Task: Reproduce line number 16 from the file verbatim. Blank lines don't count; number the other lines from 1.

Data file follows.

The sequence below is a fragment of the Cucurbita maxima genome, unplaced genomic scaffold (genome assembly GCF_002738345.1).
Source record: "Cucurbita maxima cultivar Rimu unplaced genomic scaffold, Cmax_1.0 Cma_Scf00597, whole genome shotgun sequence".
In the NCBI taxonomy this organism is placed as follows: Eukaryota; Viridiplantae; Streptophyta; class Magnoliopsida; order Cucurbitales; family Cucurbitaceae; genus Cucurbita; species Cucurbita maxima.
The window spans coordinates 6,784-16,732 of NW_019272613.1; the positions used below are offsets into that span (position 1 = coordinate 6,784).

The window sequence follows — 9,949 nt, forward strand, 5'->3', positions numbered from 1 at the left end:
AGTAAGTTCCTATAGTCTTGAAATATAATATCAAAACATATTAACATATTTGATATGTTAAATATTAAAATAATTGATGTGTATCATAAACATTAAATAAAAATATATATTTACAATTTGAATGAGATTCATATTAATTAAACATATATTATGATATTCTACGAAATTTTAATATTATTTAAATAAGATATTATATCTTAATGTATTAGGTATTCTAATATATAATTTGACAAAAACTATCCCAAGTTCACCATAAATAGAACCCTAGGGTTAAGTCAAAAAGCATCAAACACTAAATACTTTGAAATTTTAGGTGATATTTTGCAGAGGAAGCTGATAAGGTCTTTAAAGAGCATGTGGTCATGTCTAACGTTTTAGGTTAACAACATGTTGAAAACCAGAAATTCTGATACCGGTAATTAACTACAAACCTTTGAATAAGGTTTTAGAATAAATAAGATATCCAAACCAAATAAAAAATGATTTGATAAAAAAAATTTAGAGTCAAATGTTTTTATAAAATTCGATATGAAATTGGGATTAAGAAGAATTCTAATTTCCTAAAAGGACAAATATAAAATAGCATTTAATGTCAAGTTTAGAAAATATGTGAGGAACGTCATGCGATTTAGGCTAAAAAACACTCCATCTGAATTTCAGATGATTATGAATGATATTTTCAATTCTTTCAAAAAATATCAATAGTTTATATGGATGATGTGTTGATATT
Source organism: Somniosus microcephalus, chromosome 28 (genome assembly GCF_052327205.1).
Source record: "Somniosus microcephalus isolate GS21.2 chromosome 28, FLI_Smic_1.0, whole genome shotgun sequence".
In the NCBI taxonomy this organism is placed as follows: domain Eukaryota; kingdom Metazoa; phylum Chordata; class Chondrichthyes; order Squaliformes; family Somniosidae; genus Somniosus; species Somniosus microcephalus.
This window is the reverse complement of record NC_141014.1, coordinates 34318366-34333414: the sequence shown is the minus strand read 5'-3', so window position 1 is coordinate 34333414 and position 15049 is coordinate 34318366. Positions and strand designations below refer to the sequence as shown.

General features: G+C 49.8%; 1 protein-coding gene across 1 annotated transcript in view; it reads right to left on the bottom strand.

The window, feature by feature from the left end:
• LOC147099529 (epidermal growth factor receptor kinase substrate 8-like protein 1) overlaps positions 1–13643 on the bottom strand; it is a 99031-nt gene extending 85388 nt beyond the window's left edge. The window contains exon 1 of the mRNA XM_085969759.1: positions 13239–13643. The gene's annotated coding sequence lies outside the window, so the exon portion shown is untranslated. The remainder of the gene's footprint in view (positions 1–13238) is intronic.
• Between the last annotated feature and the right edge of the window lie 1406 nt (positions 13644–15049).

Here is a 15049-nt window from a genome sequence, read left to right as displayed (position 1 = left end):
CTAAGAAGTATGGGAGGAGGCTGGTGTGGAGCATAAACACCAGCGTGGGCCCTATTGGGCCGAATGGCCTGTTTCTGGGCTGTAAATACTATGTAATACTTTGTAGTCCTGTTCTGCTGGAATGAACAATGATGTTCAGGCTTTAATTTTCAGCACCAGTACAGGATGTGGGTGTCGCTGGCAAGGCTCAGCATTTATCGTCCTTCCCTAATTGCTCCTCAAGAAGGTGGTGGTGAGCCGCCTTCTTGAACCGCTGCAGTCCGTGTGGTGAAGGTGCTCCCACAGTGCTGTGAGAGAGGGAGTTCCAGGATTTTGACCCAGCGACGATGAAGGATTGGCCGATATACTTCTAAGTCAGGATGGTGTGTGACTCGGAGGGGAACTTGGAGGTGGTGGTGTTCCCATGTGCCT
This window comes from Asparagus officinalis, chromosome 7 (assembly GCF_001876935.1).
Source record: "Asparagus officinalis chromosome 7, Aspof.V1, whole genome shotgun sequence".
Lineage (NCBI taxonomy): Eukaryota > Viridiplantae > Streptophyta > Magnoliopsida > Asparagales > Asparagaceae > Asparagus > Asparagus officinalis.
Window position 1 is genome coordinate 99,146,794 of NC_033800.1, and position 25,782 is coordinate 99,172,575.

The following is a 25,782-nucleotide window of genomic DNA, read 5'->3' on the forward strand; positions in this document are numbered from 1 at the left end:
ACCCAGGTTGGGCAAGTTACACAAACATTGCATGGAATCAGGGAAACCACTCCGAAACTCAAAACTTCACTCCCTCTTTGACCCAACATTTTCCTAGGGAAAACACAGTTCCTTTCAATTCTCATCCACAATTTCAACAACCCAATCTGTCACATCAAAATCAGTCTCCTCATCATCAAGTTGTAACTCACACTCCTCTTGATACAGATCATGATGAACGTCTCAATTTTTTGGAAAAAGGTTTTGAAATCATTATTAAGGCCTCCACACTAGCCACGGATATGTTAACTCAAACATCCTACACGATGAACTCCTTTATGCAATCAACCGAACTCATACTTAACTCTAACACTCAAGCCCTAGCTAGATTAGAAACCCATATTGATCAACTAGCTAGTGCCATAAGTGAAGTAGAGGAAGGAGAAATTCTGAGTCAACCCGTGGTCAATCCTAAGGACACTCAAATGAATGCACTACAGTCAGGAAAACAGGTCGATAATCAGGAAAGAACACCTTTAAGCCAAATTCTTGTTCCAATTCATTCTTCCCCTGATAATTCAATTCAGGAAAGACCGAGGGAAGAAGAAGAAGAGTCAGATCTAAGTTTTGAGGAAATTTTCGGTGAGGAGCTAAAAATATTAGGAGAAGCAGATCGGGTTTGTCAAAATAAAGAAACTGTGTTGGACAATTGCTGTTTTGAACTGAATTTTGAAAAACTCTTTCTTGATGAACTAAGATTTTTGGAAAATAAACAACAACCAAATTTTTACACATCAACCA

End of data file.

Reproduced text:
CTAAGAAGTATGGGAGGAGGCTGGTGTGGAGCATAAACACCAGCGTGGGCCCTATTGGGCCGAATGGCCTGTTTCTGGGCTGTAAATACTATGTAATACTTTGTAGTCCTGTTCTGCTGGAATGAACAATGATGTTCAGGCTTTAATTTTCAGCACCAGTACAGGATGTGGGTGTCGCTGGCAAGGCTCAGCATTTATCGTCCTTCCCTAATTGCTCCTCAAGAAGGTGGTGGTGAGCCGCCTTCTTGAACCGCTGCAGTCCGTGTGGTGAAGGTGCTCCCACAGTGCTGTGAGAGAGGGAGTTCCAGGATTTTGACCCAGCGACGATGAAGGATTGGCCGATATACTTCTAAGTCAGGATGGTGTGTGACTCGGAGGGGAACTTGGAGGTGGTGGTGTTCCCATGTGCCT